@ Fil - yes we succeeded and I was so lucky to be able to go. What you say here is so relevant - their skills 1,000 years ago (longer and shorter) were nothing short of mind-boggling. The stone work is 55 foot high .. the glass panels not quite so big ... but still absolutely extraordinary creations.

I'm happy you can put a different spin onto your earlier visit - now we've been lucky enough to see behind the scenes.

@ Sheri - lovely to see you ... and I'm so pleased you could relate to the building with its history, blood (appropriate here), sweat and tears soaked into the pores of the structures ... delighted you enjoyed sharing my journey and its photos.

Cheers to you three - thanks for visiting and coming with me along the Cathedral path .. Hilary

Inger said...

Now I'm so sorry I never went there when I could have. Your wonderful descriptions will have to suffice and they really do. The cathedral people could hire you as their publicity writer, you are writing about all the different aspects of the renovation in such a captivating manner. This is a lot more than "a sampling of an inkling" of their work, it is a very interesting look into what is being done.

Thanks for all the love you are sending through the ether, or I guess it's not ether any longer, through the cloud, I guess, of our virtual lives. The dogs appreciate the attention as well. We all wish we could come and visit you.

Joanne said...

very cool. I would have loved to do that tour in person, but this post is the next best thing. So glad they are putting so much time, effort, research, and care into the restoration. I admire folks who can reconstruct history and bring it back to its original state, albeit sturdier and ready for another zillion years. Very nice - and glad your hip hung in for the adventure.

Crystal Collier said...

The restorations are amazing. There are some parts of the world where they just let beauties like that fall into shambles, but the cost and effort...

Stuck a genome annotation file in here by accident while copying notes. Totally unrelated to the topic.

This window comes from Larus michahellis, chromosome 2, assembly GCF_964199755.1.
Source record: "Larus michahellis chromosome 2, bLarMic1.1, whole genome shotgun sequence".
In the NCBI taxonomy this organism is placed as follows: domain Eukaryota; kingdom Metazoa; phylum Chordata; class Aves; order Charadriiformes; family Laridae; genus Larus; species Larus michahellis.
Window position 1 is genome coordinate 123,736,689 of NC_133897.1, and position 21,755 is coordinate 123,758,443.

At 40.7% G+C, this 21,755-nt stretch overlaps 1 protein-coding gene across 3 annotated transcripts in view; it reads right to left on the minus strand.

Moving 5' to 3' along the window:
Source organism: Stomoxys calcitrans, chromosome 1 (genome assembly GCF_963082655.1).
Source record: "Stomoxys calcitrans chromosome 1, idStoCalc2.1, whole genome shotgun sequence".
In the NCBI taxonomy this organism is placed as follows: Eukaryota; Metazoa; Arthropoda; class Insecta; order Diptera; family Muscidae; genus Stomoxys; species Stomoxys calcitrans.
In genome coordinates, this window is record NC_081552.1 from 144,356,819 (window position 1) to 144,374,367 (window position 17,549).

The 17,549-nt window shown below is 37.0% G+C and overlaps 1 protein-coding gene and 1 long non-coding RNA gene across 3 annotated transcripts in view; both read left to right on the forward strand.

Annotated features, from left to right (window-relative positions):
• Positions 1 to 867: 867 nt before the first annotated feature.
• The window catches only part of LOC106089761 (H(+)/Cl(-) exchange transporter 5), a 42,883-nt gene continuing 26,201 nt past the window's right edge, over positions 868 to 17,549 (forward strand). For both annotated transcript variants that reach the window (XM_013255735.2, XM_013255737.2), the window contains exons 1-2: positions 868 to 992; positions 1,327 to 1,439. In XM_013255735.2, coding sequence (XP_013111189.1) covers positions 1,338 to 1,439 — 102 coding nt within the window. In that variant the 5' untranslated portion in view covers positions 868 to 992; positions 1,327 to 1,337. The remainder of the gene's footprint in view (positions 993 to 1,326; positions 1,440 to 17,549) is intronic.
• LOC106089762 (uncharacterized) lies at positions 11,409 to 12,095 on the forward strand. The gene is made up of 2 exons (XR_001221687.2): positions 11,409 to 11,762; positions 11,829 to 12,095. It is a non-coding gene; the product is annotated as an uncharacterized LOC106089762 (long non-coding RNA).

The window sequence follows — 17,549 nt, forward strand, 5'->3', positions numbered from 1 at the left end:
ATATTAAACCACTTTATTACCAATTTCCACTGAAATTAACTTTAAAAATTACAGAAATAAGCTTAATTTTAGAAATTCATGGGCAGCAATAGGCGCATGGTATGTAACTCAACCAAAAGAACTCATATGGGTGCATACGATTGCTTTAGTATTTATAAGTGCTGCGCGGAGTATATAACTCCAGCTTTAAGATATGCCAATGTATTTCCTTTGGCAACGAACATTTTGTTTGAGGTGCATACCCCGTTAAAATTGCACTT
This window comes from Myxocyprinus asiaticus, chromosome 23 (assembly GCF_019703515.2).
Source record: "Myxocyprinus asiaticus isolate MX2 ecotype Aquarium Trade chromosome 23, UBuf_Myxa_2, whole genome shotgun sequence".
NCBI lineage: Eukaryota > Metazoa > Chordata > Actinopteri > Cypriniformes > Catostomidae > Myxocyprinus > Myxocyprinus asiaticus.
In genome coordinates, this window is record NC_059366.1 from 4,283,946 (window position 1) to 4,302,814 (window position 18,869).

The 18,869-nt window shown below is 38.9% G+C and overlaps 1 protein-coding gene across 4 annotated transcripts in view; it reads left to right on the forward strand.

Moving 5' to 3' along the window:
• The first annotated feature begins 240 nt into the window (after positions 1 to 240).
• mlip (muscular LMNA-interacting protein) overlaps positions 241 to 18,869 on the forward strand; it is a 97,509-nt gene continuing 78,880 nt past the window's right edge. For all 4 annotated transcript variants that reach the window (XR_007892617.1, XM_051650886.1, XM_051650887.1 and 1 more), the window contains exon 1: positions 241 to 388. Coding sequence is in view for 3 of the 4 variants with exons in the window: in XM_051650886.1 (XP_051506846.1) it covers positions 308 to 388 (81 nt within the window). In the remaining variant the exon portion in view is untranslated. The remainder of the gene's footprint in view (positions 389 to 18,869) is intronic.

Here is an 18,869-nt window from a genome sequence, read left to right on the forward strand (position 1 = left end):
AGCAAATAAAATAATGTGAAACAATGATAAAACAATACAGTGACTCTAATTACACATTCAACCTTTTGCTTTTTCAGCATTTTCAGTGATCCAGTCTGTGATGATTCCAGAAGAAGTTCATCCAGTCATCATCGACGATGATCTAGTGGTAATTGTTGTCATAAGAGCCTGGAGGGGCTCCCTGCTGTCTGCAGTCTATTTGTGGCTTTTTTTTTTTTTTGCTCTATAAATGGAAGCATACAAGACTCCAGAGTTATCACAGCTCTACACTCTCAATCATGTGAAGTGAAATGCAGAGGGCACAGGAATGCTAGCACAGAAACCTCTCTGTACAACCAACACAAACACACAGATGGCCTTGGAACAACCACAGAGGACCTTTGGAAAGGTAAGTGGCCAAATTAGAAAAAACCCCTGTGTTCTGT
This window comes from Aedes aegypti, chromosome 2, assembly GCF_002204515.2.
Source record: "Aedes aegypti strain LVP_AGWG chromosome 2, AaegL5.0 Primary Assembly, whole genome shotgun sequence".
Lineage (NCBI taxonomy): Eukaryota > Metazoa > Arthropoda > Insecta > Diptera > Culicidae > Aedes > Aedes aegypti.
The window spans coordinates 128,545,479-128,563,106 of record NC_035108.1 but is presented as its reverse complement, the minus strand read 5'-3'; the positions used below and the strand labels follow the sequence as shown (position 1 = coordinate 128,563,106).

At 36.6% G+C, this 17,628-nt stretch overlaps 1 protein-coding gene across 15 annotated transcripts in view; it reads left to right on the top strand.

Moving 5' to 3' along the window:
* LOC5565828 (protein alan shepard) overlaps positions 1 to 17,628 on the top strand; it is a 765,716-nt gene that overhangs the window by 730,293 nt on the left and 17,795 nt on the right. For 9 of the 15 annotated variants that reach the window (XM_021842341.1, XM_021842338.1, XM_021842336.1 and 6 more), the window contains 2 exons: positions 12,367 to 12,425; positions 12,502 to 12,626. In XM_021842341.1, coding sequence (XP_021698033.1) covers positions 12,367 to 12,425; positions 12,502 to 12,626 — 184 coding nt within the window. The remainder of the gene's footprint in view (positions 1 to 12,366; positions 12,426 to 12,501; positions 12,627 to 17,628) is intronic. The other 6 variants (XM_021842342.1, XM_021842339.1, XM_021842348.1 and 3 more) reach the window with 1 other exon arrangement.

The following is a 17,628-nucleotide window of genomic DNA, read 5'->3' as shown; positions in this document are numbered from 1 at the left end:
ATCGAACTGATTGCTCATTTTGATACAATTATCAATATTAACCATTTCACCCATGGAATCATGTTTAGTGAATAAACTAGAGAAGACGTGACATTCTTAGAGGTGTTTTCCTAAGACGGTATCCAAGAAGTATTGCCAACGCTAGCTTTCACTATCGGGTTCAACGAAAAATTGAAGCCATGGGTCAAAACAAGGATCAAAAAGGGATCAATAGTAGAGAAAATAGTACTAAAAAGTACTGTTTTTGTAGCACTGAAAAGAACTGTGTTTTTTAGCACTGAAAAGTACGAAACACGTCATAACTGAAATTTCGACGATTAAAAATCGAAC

M Pax said...

That is a mammoth restoration project. The amount of work and detail that goes into a single window is mind-boggling. I love the little details inside the building too. Those little gold faces on the ceiling are neat.

beste barki said...

Your post made me think of the Pillars of the Earth by Follet. Such grandeur and I'm glad the cathedral is being restored with care. I must also mention that I'm happy you are back Hilary...

Mary Montague Sikes said...

Hilary, I cannot imagine climbing a ladder in that scaffolding. You are amazing! So glad your hip is doing so well!!!

DMS said...

This is fascinating to look through on your blog- so I can only imagine what the experience was like for you in real life! Absolutely beautiful! I am always in awe when I look at old cathedrals and their intricate details. Thanks for sharing! So happy your hip is better. Yeah!
~Jess

Hilary Melton-Butcher said...

@ Inger - oh I am sorry you never got to visit when you lived here years ago .. but I'm delighted you could lose yourself in the post and appreciate what is going on and see some of the work through my eyes.

It's good to connect and I'm happy that you and the dogs enjoy the snippets I send through, or comment on ...

@ Joanne - it looks like they'll be doing more tours in due course and until 2021 ... so should you get to England - you could do one?! The professional approach to the repairs and restoration are amazing and so interesting to see up close and in context - and they are, exactly as you mention, making sure the Cathedral isn't hotpotched together ... but repaired in the best manner known today.

@ Crystal - it's a huge building and thankfully has stayed as a Cathedral and they are looking to the future. Some places just ran out of money - especially over time ... dynasties change etc and the Wars of the last century ... so places ultimately cannot be restored.

@ Mary - mammoth is the word! I didn't put in all I could re the restoration and the intricacies ... it was so interesting to listen to and to see what was happening in situ. Aren't the little gold faces delightful.

@ Beste - what an interesting link - I hadn't heard of this book and certainly hadn't realised the connotation. Fascinating to know about - thank you. The building of a cathedral and the development of Gothic architecture - all set in the 12th century. It will be an interesting read.

Thanks so much for the note re my return - glad to be here.

@ Monti - it really wasn't too bad - some small places. The hip is doing great guns!

@ Jess - it was even better ... such a treat to be able to take the tour and to see what's happening. Now I must return once it's unclad! and can shine in all its new glory.

Thank you all so much for visiting and relating to this amazing structure and its significance in the world today ... cheers Hilary